Trump eliminates anti-racism courses; argues campaign “against whites.”

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Trump Tells Agencies To End Trainings On ‘White Privilege’ And ‘Critical Race Theory’

WASHINGTON D.C. (NPR) – President Donald Trump ordered U.S. government agencies to eliminate anti-racism training sessions for federal employees because, he said, they constitute “anti-American propaganda”.

The order comes as Trump seeks to mobilize his white voter base in the fight for re-election amidst controversy and tension in the country over the issue of racism.

In a letter to federal agencies Friday, the director of the Office of Management and Budget said the president recently became aware of the racial sensitivity programs, which encourage frank conversations about race in the workplace and discuss potential actions to combat systemic racism.

The memo, issued by OMB Director Russell Vought, reads in part: “All agencies are directed to begin to identify all contracts or other agency spending related to any training on ‘critical race theory,’ ‘white privilege,’ or any other training or propaganda effort that teaches or suggests either (1) that the United States is an inherently racist or evil country or (2) that any race or ethnicity is inherently racist or evil.”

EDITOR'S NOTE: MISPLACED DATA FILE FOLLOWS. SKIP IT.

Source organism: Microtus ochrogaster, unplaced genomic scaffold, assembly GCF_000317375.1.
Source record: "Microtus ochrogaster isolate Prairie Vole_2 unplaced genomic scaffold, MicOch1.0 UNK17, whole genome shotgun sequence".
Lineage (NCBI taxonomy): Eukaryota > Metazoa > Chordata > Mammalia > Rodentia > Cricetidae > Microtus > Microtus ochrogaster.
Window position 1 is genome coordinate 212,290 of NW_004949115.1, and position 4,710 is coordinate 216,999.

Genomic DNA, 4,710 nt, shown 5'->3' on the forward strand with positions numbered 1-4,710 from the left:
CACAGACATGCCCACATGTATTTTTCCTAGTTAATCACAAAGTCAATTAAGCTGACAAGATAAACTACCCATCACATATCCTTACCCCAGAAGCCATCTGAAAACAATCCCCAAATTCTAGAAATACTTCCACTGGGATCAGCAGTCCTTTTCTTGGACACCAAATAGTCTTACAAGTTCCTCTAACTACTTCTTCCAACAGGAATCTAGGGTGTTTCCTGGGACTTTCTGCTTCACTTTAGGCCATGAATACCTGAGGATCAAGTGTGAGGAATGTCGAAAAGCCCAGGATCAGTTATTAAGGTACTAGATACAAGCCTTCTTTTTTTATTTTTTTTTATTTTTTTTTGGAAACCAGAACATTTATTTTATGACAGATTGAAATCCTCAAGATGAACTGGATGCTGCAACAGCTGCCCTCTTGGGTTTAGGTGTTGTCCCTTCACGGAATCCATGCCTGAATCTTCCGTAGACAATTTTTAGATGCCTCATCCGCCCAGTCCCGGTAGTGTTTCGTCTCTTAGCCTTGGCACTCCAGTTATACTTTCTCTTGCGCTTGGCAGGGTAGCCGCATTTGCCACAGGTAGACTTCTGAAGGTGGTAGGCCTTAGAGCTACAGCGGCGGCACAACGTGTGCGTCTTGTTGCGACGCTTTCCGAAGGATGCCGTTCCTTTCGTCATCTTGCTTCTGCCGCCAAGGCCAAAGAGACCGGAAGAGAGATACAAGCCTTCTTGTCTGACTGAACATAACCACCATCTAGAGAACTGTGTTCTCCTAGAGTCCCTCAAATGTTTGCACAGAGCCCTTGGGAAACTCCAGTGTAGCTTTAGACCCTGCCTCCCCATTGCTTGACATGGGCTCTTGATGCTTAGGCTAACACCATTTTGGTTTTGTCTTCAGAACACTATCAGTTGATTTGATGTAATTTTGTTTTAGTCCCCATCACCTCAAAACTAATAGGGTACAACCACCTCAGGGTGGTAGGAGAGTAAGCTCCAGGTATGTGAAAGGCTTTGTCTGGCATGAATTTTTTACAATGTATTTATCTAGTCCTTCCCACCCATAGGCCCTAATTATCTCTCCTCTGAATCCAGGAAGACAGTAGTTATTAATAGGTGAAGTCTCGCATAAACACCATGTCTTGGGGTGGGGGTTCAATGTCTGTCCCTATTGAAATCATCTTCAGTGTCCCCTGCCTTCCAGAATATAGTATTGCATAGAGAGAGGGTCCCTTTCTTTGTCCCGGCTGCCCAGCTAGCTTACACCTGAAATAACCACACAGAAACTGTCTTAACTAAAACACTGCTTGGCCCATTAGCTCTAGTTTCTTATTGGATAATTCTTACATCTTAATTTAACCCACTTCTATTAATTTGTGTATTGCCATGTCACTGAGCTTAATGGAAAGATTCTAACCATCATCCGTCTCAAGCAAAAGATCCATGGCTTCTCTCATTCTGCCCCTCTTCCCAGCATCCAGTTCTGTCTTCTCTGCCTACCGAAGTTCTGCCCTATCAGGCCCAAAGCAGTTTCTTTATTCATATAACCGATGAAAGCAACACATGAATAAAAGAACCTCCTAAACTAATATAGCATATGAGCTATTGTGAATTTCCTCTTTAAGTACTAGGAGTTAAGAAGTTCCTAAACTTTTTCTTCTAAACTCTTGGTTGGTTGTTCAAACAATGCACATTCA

The memo said agencies “should begin to identify all available avenues within the law to cancel any such contracts and/or to divert Federal dollars away from these un-American propaganda training sessions.”

Citing “press reports” of training sessions at which employees were allegedly told “virtually all white people contribute to racism,” Vought wrote that these sorts of trainings perpetuate misguided views and contribute to racial division. It was not clear which specific agencies or training sessions he was referring to.

The White House said in a statement that “according to press reports, employees in the executive branch have been required to attend trainings that tell them that ‘virtually all white people contribute to racism’ or that they should say that they ‘benefit from racism.

The presidential administration then reported that it was ordered to “ensure that federal agencies stop using taxpayer money to fund these divisive and anti-American propaganda training sessions”.

Following the death of African-American George Floyd by a white police officer in May, protests erupted in many cities in the U.S. and around the world condemning police brutality.

The case of abuse against Floyd was joined by that of Jacob Blake, a black man who was shot by a white police officer in Kenosha, Wisconsin, and who, because of his injuries, was paralyzed.

The anger in the cities grew as they saw the images of Blake’s assault in front of his wife and children.

In addition, this week recordings of the arrest of Daniel Prude, another African-American who was hooded by white police and held against the floor in New York, were revealed; a week later he died.

New York City Attorney General Letitia James convened an investigative jury yesterday to conduct an inquiry into Prude’s death.

Mobilizations for justice for black victims of police abuse continue in various parts of the US, especially in Portland, where there have been riots every night for the last 100 days.